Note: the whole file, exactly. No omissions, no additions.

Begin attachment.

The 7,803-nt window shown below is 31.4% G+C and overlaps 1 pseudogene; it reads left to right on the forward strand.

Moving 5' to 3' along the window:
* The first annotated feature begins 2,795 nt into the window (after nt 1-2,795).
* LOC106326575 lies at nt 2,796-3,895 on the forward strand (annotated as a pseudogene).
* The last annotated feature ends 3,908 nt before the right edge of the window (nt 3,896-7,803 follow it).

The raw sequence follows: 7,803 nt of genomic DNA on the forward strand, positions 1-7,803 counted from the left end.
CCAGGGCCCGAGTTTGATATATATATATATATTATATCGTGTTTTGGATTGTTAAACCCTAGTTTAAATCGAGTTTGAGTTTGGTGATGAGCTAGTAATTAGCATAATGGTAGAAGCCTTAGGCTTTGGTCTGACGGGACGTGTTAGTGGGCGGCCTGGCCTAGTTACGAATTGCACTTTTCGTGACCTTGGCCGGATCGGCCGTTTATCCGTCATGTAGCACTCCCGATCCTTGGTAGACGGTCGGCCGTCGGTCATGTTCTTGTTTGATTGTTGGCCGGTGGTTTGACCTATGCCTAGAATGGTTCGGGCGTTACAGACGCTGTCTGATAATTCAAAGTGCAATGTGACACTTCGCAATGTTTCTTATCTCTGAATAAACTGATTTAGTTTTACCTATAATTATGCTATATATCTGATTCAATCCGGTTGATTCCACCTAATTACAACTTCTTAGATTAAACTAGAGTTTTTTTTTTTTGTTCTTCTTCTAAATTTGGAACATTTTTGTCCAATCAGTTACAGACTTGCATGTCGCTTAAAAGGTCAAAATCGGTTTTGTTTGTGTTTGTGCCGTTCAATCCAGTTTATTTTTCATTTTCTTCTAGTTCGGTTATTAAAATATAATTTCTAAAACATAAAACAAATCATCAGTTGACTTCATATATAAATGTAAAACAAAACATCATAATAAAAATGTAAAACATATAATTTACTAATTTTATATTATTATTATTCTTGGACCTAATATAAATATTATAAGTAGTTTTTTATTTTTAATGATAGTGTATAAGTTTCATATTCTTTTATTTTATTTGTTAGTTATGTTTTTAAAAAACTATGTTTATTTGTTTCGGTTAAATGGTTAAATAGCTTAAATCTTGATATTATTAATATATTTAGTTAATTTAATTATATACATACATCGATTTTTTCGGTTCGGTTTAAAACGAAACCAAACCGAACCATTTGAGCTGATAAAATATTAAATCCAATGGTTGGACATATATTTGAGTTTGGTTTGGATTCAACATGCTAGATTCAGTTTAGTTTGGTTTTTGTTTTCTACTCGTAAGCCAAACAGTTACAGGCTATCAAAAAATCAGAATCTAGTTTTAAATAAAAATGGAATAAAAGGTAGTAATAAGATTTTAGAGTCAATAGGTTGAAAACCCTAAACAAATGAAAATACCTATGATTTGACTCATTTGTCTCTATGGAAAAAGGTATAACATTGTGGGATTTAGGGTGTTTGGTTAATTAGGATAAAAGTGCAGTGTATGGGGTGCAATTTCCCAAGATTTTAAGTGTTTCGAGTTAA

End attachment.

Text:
The 7,803-nt window shown below is 31.4% G+C and overlaps 1 pseudogene; it reads left to right on the forward strand.

Moving 5' to 3' along the window:
* The first annotated feature begins 2,795 nt into the window (after nt 1-2,795).
* LOC106326575 lies at nt 2,796-3,895 on the forward strand (annotated as a pseudogene).
* The last annotated feature ends 3,908 nt before the right edge of the window (nt 3,896-7,803 follow it).

The raw sequence follows: 7,803 nt of genomic DNA on the forward strand, positions 1-7,803 counted from the left end.
CCAGGGCCCGAGTTTGATATATATATATATATTATATCGTGTTTTGGATTGTTAAACCCTAGTTTAAATCGAGTTTGAGTTTGGTGATGAGCTAGTAATTAGCATAATGGTAGAAGCCTTAGGCTTTGGTCTGACGGGACGTGTTAGTGGGCGGCCTGGCCTAGTTACGAATTGCACTTTTCGTGACCTTGGCCGGATCGGCCGTTTATCCGTCATGTAGCACTCCCGATCCTTGGTAGACGGTCGGCCGTCGGTCATGTTCTTGTTTGATTGTTGGCCGGTGGTTTGACCTATGCCTAGAATGGTTCGGGCGTTACAGACGCTGTCTGATAATTCAAAGTGCAATGTGACACTTCGCAATGTTTCTTATCTCTGAATAAACTGATTTAGTTTTACCTATAATTATGCTATATATCTGATTCAATCCGGTTGATTCCACCTAATTACAACTTCTTAGATTAAACTAGAGTTTTTTTTTTTTGTTCTTCTTCTAAATTTGGAACATTTTTGTCCAATCAGTTACAGACTTGCATGTCGCTTAAAAGGTCAAAATCGGTTTTGTTTGTGTTTGTGCCGTTCAATCCAGTTTATTTTTCATTTTCTTCTAGTTCGGTTATTAAAATATAATTTCTAAAACATAAAACAAATCATCAGTTGACTTCATATATAAATGTAAAACAAAACATCATAATAAAAATGTAAAACATATAATTTACTAATTTTATATTATTATTATTCTTGGACCTAATATAAATATTATAAGTAGTTTTTTATTTTTAATGATAGTGTATAAGTTTCATATTCTTTTATTTTATTTGTTAGTTATGTTTTTAAAAAACTATGTTTATTTGTTTCGGTTAAATGGTTAAATAGCTTAAATCTTGATATTATTAATATATTTAGTTAATTTAATTATATACATACATCGATTTTTTCGGTTCGGTTTAAAACGAAACCAAACCGAACCATTTGAGCTGATAAAATATTAAATCCAATGGTTGGACATATATTTGAGTTTGGTTTGGATTCAACATGCTAGATTCAGTTTAGTTTGGTTTTTGTTTTCTACTCGTAAGCCAAACAGTTACAGGCTATCAAAAAATCAGAATCTAGTTTTAAATAAAAATGGAATAAAAGGTAGTAATAAGATTTTAGAGTCAATAGGTTGAAAACCCTAAACAAATGAAAATACCTATGATTTGACTCATTTGTCTCTATGGAAAAAGGTATAACATTGTGGGATTTAGGGTGTTTGGTTAATTAGGATAAAAGTGCAGTGTATGGGGTGCAATTTCCCAAGATTTTAAGTGTTTCGAGTTAA